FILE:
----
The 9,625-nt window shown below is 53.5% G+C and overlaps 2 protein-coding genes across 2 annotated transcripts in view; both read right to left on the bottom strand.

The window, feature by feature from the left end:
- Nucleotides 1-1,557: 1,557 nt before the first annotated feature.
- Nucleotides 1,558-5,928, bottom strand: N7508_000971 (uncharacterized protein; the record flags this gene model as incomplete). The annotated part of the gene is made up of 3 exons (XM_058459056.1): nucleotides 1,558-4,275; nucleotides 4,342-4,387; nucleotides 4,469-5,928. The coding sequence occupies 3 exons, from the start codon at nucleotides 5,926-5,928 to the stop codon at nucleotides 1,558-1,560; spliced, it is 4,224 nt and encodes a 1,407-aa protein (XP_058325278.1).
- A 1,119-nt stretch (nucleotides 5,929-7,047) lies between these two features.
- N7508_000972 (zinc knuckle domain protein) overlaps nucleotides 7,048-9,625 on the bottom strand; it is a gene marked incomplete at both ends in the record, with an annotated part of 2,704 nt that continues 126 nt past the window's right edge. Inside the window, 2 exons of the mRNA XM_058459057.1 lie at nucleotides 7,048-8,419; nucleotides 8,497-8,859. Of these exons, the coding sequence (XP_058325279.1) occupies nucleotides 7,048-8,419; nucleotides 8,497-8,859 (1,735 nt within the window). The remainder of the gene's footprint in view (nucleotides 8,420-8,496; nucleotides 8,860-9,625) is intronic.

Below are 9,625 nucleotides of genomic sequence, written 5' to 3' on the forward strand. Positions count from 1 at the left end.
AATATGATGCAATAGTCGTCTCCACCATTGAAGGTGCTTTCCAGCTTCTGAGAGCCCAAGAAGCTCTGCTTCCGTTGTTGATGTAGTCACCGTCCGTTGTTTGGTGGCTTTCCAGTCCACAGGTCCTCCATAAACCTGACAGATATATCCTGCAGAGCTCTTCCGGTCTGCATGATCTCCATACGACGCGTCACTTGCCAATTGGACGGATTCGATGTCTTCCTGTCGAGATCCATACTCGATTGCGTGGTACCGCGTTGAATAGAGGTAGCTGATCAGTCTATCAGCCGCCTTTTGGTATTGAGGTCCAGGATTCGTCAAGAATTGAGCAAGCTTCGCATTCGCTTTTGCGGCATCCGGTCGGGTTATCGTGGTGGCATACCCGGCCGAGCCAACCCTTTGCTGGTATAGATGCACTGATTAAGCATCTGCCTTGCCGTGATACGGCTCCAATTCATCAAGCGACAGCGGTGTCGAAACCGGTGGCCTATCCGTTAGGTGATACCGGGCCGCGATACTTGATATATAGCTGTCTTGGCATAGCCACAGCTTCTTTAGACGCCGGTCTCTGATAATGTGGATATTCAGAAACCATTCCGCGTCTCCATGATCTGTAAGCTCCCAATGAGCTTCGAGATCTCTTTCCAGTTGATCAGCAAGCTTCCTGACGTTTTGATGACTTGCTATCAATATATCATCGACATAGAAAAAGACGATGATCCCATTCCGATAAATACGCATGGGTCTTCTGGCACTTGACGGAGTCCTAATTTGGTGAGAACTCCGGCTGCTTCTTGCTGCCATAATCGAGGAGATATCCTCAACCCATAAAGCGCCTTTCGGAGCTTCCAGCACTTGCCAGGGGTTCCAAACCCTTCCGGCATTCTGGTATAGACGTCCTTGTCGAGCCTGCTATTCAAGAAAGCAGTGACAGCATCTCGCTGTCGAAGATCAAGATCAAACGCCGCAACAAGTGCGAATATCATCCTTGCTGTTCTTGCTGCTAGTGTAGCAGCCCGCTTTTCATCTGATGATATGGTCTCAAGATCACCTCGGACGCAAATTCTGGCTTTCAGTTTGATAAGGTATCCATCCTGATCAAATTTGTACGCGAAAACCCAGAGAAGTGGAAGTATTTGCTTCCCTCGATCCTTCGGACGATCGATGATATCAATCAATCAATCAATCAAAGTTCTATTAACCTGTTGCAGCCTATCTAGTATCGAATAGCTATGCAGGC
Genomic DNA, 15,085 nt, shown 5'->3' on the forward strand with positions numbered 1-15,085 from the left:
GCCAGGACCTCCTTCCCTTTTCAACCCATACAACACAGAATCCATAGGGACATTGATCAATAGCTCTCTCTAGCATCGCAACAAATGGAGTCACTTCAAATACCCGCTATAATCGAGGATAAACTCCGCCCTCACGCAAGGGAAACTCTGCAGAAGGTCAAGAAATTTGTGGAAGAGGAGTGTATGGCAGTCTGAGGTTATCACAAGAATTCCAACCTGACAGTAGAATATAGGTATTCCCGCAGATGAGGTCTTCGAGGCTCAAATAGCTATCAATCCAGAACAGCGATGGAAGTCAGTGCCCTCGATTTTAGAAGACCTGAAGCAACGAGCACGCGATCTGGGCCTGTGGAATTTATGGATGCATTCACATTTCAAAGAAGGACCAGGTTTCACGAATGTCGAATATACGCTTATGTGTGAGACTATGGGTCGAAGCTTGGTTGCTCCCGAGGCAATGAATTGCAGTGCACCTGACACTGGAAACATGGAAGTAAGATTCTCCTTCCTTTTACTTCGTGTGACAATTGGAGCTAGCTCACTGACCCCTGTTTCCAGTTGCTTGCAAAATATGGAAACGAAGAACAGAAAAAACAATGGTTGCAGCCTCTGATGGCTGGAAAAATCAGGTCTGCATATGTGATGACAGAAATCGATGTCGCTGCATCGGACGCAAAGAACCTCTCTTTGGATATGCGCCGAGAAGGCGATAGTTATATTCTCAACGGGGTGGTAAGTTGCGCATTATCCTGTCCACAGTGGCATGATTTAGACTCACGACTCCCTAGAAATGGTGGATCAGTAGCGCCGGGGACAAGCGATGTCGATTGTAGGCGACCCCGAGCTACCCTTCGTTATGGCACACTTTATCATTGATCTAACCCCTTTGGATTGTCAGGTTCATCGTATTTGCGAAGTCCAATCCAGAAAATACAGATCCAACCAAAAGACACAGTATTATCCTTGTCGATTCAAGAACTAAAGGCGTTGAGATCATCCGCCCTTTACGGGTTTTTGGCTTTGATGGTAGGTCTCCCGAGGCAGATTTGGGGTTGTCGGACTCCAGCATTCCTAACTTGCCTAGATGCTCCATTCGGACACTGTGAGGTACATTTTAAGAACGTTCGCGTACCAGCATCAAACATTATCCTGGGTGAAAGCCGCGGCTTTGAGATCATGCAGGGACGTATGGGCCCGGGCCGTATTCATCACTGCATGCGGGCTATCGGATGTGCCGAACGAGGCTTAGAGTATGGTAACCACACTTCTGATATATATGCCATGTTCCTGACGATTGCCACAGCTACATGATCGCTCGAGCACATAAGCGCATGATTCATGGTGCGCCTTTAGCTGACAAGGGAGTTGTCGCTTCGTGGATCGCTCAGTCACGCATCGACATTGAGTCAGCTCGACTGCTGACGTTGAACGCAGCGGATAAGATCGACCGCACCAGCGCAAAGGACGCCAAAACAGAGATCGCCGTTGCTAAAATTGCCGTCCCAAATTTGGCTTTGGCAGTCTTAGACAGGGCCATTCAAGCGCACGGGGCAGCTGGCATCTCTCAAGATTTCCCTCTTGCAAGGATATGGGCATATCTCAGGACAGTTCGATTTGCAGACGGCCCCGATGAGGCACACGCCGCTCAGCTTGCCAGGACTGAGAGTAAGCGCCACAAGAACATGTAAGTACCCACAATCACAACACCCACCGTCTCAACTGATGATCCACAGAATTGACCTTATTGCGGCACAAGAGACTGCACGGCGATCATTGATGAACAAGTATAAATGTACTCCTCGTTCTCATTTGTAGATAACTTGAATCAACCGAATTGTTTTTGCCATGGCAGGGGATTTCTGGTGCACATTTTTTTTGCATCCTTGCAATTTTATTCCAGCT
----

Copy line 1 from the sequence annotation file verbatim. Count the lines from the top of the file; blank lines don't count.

The 9,625-nt window shown below is 53.5% G+C and overlaps 2 protein-coding genes across 2 annotated transcripts in view; both read right to left on the bottom strand.